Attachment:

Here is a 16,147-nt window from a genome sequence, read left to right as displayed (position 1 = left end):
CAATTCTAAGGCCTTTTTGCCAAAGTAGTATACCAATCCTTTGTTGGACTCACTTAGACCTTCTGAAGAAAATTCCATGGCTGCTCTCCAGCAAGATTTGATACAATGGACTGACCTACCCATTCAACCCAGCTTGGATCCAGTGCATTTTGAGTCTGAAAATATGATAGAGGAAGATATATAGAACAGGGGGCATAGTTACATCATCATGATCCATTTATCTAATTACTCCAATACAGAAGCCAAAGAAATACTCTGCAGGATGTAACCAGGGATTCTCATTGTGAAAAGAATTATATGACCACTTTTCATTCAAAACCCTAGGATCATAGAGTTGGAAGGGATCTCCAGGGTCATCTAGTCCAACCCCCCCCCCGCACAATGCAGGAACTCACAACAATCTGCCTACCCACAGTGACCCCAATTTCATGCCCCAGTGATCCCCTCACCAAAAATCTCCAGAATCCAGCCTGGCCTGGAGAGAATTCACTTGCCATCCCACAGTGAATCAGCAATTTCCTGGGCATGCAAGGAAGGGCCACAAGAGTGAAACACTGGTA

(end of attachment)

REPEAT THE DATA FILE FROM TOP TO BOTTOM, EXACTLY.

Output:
Here is a 16,147-nt window from a genome sequence, read left to right as displayed (position 1 = left end):
CAATTCTAAGGCCTTTTTGCCAAAGTAGTATACCAATCCTTTGTTGGACTCACTTAGACCTTCTGAAGAAAATTCCATGGCTGCTCTCCAGCAAGATTTGATACAATGGACTGACCTACCCATTCAACCCAGCTTGGATCCAGTGCATTTTGAGTCTGAAAATATGATAGAGGAAGATATATAGAACAGGGGGCATAGTTACATCATCATGATCCATTTATCTAATTACTCCAATACAGAAGCCAAAGAAATACTCTGCAGGATGTAACCAGGGATTCTCATTGTGAAAAGAATTATATGACCACTTTTCATTCAAAACCCTAGGATCATAGAGTTGGAAGGGATCTCCAGGGTCATCTAGTCCAACCCCCCCCCCGCACAATGCAGGAACTCACAACAATCTGCCTACCCACAGTGACCCCAATTTCATGCCCCAGTGATCCCCTCACCAAAAATCTCCAGAATCCAGCCTGGCCTGGAGAGAATTCACTTGCCATCCCACAGTGAATCAGCAATTTCCTGGGCATGCAAGGAAGGGCCACAAGAGTGAAACACTGGTA